Do you have any old gold bracelets or sterling silver place settings to sell? Look before you leap. The skyrocketing prices of gold and silver have spurred an unprecedented rush to sell gold and silver jewelry, heirlooms, and coins to retailers and wholesalers. Long lines have stretched outside some jewelry stores and precious metal refiners in cities around the world.
But the US Office of Consumer Affairs is issuing this new warning: Beware of being gypped by neophyte, unlicensed, and sometimes downright unscrupulous gold and silver dealers.
"Consumers are going to be getting ripped off," declared Midge Shubow of the US Office of Consumer Affairs. Dealers may buy gold and silver objects at a much lower price than the precious metals are worth and in some instances they may be literally "tipping the scales" to their advantage.
In cities across the United States, local consumer group investigators are fanning out into "gold districts," such as Manhattan's West 47th Street between 5th and 6th Avenues, to move against wrongdoers:
* Investigators with the city's consumer affairs department have discovered that some jewelers keep their scales out of the seller's view. "If you can't see the scale, they're trying to hide something," says an agency spokesman. The department, which also acts as the city's sealer of weights and measures, plans to make unannounced checks on how accurate many gold-district scales are.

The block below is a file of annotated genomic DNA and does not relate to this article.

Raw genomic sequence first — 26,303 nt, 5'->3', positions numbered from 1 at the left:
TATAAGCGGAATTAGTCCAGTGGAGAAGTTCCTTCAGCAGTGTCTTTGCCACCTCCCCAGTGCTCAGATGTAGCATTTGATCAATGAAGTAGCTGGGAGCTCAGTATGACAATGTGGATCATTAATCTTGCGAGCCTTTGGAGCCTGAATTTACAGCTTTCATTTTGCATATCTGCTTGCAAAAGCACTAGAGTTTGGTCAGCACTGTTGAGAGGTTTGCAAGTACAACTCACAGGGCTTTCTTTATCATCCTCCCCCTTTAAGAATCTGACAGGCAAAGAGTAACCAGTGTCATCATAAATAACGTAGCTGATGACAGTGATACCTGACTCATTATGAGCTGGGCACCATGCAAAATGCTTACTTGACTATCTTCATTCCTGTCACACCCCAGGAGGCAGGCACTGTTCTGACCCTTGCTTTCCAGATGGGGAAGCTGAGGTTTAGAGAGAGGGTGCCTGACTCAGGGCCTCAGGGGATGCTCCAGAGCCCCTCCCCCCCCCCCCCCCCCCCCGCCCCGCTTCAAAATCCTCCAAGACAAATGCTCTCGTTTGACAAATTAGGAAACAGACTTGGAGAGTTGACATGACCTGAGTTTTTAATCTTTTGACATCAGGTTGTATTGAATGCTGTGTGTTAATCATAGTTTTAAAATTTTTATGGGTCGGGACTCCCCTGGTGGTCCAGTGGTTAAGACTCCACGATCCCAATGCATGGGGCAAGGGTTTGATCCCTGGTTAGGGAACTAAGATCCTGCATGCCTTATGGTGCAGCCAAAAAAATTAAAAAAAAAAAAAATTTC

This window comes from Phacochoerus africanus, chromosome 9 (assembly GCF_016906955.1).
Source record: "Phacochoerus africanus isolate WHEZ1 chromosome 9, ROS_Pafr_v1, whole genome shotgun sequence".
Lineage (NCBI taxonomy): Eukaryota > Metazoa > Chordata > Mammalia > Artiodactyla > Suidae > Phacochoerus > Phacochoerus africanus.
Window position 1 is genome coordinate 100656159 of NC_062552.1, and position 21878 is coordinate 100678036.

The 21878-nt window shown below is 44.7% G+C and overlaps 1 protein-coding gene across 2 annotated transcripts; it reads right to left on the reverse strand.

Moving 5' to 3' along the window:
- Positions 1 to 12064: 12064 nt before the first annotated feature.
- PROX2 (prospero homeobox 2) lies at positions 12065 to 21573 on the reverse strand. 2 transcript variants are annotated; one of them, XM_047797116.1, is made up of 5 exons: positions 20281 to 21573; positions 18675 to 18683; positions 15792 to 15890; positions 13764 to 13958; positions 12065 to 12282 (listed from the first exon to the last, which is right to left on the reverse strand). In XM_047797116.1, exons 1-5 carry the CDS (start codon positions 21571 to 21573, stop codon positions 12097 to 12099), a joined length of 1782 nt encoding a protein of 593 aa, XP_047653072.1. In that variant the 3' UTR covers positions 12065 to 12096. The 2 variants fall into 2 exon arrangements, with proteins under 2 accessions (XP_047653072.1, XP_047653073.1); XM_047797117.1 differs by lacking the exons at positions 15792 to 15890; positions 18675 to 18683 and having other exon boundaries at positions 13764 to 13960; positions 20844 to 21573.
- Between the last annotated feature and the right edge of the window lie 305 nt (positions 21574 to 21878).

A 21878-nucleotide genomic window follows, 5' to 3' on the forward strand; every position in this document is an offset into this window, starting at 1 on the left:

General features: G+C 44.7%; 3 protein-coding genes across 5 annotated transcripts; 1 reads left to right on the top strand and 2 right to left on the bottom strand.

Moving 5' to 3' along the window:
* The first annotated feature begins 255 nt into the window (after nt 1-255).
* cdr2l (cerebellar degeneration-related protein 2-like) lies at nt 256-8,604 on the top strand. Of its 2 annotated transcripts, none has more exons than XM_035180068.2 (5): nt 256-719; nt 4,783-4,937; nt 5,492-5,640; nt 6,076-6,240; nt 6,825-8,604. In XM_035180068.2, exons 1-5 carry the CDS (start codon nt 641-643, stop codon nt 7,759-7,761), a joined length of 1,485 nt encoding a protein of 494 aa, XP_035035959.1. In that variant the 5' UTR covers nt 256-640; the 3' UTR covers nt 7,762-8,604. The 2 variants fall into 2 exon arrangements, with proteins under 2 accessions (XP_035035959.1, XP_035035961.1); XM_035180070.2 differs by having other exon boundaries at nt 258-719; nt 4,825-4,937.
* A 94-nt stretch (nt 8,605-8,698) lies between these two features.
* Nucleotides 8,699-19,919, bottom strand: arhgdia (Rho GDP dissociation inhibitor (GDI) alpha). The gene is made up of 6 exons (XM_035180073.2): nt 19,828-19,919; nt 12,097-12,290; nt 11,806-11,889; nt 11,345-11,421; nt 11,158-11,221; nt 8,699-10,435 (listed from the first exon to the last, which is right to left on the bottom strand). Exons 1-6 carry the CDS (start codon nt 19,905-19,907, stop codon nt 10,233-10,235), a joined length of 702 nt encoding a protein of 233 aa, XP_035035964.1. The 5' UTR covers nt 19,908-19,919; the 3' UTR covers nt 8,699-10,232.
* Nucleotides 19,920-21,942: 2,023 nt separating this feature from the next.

* In Chicago, the Illinois Office of Consumer Affairs is getting a growing number of calls for assistance from people who want to sell gold and silver but don't want to be cheated. John Cunningham, one of the office's investigators, says that well- documented complaints will be turned over to the state attorney general or other law- enforcement agencies for action. A common practice, he says, has been for disreputable coin dealers to pay inexcusably low prices for silver coins.
* In Boston, University of Massachusetts consumer law Prof. Richard Borten, a former Boston Consumer's Council executive secretary, urges potential silver and gold sellers to have an independent appraisal of what they own before they approach jewelry store buyers. Although some appraisals can be expensive, this may be the only way consumers can really know if they are getting a fair price, he believes.
Nationally, perhaps the best tools local consumer groups have to fight gold and silver ripoffs are the various consumer protection laws many cities and states have which are patterned on the federal Consumer Protection Act. In essence, the act makes it a crime for businessmen to engage in fradulent or deceptive practices.
If, for instance, the New York City Department of Consumer Affairs finds that a certain gold buyer advertises he is paying "the highest prices" for gold when actually he is paying a low price compared with others, he can be prosecuted. Law enforcement officials must most often find a "pattern of abuse" in order to make charges stick.
Many dealers who buy gold and silver at a lower than daily market rate prices claim they are only protecting themselves from sudden drops in the price of the precious metals.
Reputable dealers take a small percentage of the sale as a commission. If you know that 14-karat gold, for instance, is roughly 58 percent pure gold, and if you can get an accurate weight, you'll have a better idea of how much your gold item is worth.